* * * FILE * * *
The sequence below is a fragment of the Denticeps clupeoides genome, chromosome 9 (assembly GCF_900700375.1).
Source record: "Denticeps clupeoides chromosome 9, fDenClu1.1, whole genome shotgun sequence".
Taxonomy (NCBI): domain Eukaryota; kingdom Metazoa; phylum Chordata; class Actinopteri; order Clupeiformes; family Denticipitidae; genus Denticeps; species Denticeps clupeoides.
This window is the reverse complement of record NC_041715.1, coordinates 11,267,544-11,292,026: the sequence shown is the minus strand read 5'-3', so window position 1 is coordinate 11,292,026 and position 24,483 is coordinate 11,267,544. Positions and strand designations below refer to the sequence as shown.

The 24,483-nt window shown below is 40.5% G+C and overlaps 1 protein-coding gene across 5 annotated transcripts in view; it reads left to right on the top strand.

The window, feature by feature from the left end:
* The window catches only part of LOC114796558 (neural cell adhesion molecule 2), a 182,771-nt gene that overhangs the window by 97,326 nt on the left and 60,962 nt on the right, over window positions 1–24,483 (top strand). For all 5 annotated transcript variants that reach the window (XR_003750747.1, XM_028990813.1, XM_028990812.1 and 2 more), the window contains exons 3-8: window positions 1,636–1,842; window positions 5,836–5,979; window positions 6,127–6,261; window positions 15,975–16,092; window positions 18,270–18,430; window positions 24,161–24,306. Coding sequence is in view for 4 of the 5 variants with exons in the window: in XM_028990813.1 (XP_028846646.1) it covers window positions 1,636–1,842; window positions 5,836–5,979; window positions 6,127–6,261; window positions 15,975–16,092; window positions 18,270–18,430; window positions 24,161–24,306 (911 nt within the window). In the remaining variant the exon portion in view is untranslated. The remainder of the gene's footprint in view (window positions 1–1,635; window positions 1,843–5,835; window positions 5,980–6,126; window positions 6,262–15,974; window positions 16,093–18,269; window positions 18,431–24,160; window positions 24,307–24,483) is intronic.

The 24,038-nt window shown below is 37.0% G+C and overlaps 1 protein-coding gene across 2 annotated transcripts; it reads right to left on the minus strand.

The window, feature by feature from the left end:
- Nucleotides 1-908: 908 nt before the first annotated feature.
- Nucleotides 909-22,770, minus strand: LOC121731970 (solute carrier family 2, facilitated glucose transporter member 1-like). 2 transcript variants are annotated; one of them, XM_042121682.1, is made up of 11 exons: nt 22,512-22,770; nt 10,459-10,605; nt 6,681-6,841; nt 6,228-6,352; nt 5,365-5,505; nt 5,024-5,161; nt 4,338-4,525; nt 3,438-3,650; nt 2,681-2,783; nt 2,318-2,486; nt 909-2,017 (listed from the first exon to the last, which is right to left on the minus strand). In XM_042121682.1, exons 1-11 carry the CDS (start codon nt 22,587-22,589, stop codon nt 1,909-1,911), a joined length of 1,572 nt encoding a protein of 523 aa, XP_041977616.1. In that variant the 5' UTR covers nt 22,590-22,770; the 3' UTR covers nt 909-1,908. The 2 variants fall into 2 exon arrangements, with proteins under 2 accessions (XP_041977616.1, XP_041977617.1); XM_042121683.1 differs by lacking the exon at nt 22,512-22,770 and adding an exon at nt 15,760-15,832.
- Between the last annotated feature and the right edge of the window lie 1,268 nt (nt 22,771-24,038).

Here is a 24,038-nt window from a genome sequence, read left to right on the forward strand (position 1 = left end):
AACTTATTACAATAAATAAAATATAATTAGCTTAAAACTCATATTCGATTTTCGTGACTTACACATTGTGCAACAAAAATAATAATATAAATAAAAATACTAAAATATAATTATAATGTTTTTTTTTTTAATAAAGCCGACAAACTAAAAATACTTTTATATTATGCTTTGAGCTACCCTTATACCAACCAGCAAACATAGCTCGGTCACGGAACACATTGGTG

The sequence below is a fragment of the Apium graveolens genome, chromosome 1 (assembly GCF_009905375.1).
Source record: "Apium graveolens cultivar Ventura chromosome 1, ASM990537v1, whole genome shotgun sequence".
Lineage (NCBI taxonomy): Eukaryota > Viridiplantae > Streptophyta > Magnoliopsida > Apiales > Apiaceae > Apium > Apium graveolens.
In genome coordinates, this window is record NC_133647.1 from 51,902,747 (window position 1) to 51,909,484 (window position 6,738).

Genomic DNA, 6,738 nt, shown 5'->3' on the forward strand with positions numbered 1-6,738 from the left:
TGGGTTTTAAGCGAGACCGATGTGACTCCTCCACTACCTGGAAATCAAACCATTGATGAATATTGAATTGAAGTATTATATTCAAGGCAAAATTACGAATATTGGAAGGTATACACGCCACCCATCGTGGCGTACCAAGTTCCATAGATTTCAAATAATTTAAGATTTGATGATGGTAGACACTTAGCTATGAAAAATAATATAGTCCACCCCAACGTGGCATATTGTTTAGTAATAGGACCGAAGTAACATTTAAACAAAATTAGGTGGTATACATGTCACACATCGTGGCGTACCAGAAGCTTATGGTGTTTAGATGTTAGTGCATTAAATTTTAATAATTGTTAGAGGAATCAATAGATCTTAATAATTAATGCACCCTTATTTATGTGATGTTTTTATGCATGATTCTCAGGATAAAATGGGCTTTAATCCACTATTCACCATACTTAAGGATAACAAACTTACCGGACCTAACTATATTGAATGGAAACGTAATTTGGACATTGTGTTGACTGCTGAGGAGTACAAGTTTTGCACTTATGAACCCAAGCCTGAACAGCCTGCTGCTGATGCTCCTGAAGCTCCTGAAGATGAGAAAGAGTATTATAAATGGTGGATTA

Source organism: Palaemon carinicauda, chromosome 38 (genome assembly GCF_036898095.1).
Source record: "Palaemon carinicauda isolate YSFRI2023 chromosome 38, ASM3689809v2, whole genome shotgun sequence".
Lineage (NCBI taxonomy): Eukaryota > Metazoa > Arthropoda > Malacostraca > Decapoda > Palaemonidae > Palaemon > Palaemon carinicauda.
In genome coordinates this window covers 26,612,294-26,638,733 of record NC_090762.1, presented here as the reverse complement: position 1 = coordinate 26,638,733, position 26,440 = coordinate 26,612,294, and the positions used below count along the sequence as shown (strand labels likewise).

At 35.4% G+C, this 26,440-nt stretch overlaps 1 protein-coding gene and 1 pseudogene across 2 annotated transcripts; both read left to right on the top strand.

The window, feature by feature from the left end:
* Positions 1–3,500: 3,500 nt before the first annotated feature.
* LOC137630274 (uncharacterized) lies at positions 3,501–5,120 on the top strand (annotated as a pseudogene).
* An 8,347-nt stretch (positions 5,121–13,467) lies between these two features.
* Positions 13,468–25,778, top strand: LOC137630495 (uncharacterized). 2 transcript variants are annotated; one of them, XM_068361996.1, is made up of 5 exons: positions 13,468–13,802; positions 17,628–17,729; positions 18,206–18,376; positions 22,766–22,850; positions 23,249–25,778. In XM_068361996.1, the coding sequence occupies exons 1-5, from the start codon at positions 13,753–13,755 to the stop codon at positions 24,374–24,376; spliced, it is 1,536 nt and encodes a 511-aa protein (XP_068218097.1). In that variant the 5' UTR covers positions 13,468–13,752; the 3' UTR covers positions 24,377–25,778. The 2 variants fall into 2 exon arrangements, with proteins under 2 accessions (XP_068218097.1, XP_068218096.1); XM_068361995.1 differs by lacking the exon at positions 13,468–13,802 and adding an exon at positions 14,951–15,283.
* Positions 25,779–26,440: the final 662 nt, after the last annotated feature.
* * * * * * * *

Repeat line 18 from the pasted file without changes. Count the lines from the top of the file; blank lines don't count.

In genome coordinates, this window is record NC_133647.1 from 51,902,747 (window position 1) to 51,909,484 (window position 6,738).